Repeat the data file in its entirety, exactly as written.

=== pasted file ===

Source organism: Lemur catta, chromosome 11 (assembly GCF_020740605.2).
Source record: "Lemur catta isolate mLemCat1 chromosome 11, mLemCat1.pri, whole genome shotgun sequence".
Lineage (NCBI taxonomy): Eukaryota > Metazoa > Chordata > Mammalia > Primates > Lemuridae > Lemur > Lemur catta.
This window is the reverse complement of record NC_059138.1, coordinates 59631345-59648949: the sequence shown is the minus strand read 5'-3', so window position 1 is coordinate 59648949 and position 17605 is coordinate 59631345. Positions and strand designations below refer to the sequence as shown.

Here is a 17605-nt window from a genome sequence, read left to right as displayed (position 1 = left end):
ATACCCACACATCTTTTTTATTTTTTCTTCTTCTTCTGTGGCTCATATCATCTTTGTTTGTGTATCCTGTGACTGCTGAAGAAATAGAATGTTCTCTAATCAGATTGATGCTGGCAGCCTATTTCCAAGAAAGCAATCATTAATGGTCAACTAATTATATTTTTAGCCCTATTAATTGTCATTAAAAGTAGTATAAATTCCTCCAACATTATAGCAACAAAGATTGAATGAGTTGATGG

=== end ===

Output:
Source organism: Lemur catta, chromosome 11 (assembly GCF_020740605.2).
Source record: "Lemur catta isolate mLemCat1 chromosome 11, mLemCat1.pri, whole genome shotgun sequence".
Lineage (NCBI taxonomy): Eukaryota > Metazoa > Chordata > Mammalia > Primates > Lemuridae > Lemur > Lemur catta.
This window is the reverse complement of record NC_059138.1, coordinates 59631345-59648949: the sequence shown is the minus strand read 5'-3', so window position 1 is coordinate 59648949 and position 17605 is coordinate 59631345. Positions and strand designations below refer to the sequence as shown.

Here is a 17605-nt window from a genome sequence, read left to right as displayed (position 1 = left end):
ATACCCACACATCTTTTTTATTTTTTCTTCTTCTTCTGTGGCTCATATCATCTTTGTTTGTGTATCCTGTGACTGCTGAAGAAATAGAATGTTCTCTAATCAGATTGATGCTGGCAGCCTATTTCCAAGAAAGCAATCATTAATGGTCAACTAATTATATTTTTAGCCCTATTAATTGTCATTAAAAGTAGTATAAATTCCTCCAACATTATAGCAACAAAGATTGAATGAGTTGATGG